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A quick 8chan DoubleQuote

Sunday, March 17th, 2019

[ by Charles Cameron — how the double snakes of the 8chan ouroboros find their correlates in real life ]
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From my forthcoming post Christchurch, NZ, The Great Replacement and a hail of bullets:

Talk about the significance of the ouroboros!

Urban Dictionary: 8chan

Like a deeper layer of Hell, 8chan is an image board for anyone who is too much of an edgelord for 4chan. Created during the Gamergate fiasco when even the brass of 4chan decided that situation was getting out of hand and became a base of operations of sorts for the GG crowd.

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From today’s Twitter feed, courtesy of J Scott Shipman:

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Thus proving the — literally — lethal potential of DoubleSnake Ouroboroi.

We should start with Lenin musing on Beethoven

Saturday, February 2nd, 2019

[ by Charles Cameron — music, mildness and massacres — do we have a scalpel that can peel the mildness back to explain where the massacres come from? ]
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Lenin listens, muses:

From the Russian film, Appassionate, Here’s Lenin listening and, towards the end, musing, to the music:

Vladimir Lenin asks Rudolf Kehrer to play Beethoven’s Appassionata, Piano Sonata no. 23, op. 57, and at the end says, ‘Nothing I know is better than the Appassionata’. … The footage comes from this rare film entitled Appassionata:

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Here’s the full Lenin quote:

I know of nothing better than the Appassionata and could listen to it every day. What astonishing, superhuman music! It always makes me proud, perhaps with a childish naiveté, to think that people can work such miracles! … But I can’t listen to music very often, it affects my nerves. I want to say sweet, silly things, and pat the little heads of people who, living in a filthy hell, can create such beauty. These days, one can’t pat anyone on the head nowadays, they might bite your hand off. Hence, you have to beat people’s little heads, beat mercilessly, although ideally we are against doing any violence to people. Hm — what a devilishly difficult job!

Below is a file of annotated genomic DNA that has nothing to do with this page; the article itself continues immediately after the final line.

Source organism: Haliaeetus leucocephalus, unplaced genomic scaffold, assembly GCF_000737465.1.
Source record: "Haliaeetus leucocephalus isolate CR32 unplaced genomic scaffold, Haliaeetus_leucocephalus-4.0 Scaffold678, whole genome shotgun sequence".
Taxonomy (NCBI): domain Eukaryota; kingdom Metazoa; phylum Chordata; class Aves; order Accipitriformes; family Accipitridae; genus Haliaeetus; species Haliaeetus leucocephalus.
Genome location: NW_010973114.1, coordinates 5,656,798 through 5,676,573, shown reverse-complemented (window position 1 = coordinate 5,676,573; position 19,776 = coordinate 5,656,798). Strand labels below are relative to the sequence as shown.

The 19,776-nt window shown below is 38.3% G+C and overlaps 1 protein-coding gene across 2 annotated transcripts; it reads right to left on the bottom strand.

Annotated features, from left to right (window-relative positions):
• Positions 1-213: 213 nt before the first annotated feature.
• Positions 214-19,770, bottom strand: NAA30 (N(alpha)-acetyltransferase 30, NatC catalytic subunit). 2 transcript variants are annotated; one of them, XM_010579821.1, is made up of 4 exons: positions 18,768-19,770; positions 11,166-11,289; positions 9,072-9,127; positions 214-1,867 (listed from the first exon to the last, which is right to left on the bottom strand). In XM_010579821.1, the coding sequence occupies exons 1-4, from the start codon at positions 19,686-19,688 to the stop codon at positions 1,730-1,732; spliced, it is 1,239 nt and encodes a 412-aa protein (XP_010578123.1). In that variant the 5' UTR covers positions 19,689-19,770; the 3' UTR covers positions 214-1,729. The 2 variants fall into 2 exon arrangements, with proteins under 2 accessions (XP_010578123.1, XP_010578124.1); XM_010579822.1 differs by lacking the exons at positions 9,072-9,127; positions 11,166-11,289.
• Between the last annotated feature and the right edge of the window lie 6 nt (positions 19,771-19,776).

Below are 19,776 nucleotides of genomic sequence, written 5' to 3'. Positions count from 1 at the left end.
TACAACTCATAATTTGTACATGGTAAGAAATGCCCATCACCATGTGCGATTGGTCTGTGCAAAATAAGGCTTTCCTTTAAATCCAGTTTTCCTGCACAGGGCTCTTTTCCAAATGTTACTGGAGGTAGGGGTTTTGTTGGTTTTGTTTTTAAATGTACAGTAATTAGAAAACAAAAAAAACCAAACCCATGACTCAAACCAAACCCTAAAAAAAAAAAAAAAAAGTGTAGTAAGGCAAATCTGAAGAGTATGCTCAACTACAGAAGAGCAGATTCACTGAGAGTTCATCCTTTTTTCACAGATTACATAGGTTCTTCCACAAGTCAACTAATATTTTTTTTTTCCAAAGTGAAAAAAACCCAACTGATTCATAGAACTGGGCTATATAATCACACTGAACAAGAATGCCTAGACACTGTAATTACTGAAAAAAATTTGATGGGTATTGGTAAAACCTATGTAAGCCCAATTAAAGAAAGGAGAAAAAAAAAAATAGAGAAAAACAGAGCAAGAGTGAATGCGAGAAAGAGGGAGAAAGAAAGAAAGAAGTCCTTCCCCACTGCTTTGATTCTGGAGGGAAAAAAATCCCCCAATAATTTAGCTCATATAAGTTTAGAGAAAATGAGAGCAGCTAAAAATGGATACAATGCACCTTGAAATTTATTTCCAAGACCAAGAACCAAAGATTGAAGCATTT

Some people already know this quote, some don’t.

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Here, Lang Lang plays Beethoven’s Appassionata in its colossal entirety:

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Mildness and massacres.

Hitler, who began as an art student, liked Wagner; Lenin liked Beethoven. Shall we blame classical music for the Shoah and Gulags?

Somehow, if we could peel back the mildness, we might find the massacres. Does anyone have a suitable psychiatric or spiritual scalpel?

Today, the anti-Magritte

Tuesday, January 29th, 2019

[ by Charles Cameron — curious “sign” sign seen outside today’s Roger Stone hearing ]
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Someone has a sense of humor? of art?

The statement “This is a Sign” isn’t even paradoxical, unless you remember Magritte‘s un-pipe — but it’s certainly an obvious statement of truth, albeit self-referential, ouroboric.